With mental health and wellbeing having surfaced as a major concern throughout the pandemic, employees have started lacking self-confidence about their adequacy and potential. According to a study conducted by The Hub Spot, 85% of employees are suffering from Imposter Syndrome and feel incompetent at work, despite having at least three years of experience in their field.
The report revealed that while 80% of the male employees suffered from the syndrome, 90% of female employees are suffering from it. However, surprisingly only 25% of the victims are aware of it.
According to a report carried out by HRD Asia, one of the most notable symptoms of the Impostor Syndrome is suffering from intrusive thoughts - a condition 48% of the report's respondents admitted to experiencing. The report states that these thoughts have made 25% believe that success is a matter of luck. While 19% think that their boss or colleagues will find out they are "underqualified," another 15% said they only got the job due to being short on candidates, while 11% don't think they deserve the praise they receive.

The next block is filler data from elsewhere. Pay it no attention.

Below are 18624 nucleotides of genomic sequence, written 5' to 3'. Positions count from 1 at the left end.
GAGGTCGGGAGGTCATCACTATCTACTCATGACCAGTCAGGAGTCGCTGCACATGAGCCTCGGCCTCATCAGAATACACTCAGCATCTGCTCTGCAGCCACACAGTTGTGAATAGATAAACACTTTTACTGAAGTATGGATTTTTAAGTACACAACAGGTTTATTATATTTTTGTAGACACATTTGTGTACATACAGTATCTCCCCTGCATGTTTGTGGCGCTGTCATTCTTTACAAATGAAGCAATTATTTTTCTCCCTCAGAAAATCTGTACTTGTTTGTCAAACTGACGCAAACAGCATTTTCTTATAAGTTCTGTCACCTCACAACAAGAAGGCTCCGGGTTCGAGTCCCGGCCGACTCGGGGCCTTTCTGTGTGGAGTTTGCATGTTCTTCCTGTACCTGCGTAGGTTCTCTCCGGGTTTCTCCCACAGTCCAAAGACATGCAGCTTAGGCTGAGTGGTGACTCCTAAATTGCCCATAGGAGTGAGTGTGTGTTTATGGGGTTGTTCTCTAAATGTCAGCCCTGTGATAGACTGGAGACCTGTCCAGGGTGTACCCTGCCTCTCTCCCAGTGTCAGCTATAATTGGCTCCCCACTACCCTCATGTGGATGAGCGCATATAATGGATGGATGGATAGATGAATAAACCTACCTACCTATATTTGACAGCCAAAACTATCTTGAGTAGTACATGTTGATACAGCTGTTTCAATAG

When asked about the remedies, the respondents noted:
- 69% want regular positive and helpful feedback on performance
- 44% want more open environment to discuss challenges
- 43% believe coaching and mentors for staff will help
- 35% said employers should provide more accessible mental health services
Commenting on this, Christine MacDonald, director of The Hub Events said, “There needs to be a wider environment of acceptance and positive reinforcement. "So when you are building a team, ensure that there is some representation. So much so that a single employee doesn't feel like they are representing their entire group of people."